Cape Town – Police Minister Fikile Mbalula has called on women to report cases of abuse at a time when women have been “under siege”.
The Minister said this when he briefed journalists in Cape Town ahead of the Ministry’s Budget Vote debate on Tuesday.
“Our ability to protect South Africa must be validated by our ability to protect the most vulnerable members of society – women and children.
“South Africa is engulfed by the attacks against women and children… Society must have an in-depth reflection on what has gone wrong in our country, while police continue to bring perpetrators to book.
“I urge all women to report all forms of abuse before we lose lives,” he said.
The Minister lauded the manner in which the media has carried reports of cases with regard to women being abused and killed, and said the fourth estate has been more constructive and brought the necessary awareness to the issue.
“We need these kinds of partnerships to fight all forms of crimes, especially the ones directed at women and children. South Africans must continue using social media to highlight abuse against women but we urge them to report these cases to the police.”
The Minister said, meanwhile, that police would soon embark on a national campaign to ensure that women are protected and not turned away from police stations when reporting cases of abuse.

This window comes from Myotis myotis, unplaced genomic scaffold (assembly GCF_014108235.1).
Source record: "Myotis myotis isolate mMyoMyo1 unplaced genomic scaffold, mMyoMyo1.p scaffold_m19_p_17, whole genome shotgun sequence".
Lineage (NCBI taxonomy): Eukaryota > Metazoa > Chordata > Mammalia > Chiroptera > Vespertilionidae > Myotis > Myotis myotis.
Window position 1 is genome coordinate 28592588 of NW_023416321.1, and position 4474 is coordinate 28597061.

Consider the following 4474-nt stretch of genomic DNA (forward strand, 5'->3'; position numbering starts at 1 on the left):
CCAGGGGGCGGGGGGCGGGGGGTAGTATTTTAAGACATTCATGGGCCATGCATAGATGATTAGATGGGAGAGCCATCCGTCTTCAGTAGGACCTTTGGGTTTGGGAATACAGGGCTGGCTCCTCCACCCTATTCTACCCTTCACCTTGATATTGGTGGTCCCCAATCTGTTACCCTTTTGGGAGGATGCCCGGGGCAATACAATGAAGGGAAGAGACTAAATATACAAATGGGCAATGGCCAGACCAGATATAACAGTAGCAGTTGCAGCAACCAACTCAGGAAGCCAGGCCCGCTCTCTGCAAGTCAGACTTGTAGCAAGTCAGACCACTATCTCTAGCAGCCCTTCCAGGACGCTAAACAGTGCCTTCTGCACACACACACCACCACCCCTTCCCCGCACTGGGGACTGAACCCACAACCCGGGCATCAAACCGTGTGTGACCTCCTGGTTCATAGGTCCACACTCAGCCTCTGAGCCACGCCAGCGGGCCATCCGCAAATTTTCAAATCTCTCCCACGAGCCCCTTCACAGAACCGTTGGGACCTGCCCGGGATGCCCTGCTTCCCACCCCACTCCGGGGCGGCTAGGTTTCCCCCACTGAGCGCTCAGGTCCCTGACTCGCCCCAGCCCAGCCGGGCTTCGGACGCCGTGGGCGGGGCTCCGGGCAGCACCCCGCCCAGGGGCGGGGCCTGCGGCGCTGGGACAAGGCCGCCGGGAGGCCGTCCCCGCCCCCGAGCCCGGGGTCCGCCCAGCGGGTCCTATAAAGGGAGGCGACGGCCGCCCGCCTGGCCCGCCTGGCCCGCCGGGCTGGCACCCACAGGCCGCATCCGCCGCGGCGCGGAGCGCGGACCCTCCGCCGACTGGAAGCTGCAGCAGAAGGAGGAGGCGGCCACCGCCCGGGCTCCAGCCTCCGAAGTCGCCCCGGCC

He said this amid reports that Karabo Mokoena, 22, who was allegedly killed and burned by her boyfriend recently, was turned away from a police station when she tried to open a case.
Calls for communities to partner with police to fight crime
The Minister said, meanwhile, that communities should partner with police in fighting against crime. He said the social fabric of society has slowly been eroded due to criminality and blatant disregard of the law, which has brought him to the conclusion that society is under siege and police must mobilise communities to fight crime.
He said the country’s apartheid past – where those that gave information to police were regarded as informers or apartheid spies – has led to a tradition of mistrust between members of the public and the police.
“Therefore, it is the aim of this Ministry to mobilise society and forge unity with the community in fighting crime and corruption.
“We do this knowing very well that only when our communities partner with the police will we be able to defeat criminality.
“I know very well that these criminals stay in communities and are well-known by communities. Therefore, we urge communities to mobilise, to partner with the police in fighting against this criminality.
“The police have no business being associated with criminals. We need to be hard on criminals. We must instil fear in criminals… We must inspire confidence in our people. They must trust that the police are their biggest ally in the fight against crime.”
Minister Mbalula said, meanwhile, that the Ministry would work tirelessly to reduce the number of lawsuits that are brought against the Minister of Police, as they have “vast financial implications”.
“We are developing better approaches in minimising the value of civil claims, the quantum of damages and the legal costs that are paid by the State.
“We are implementing the National Development Plan vision that directs the police service to be demilitarised,” he said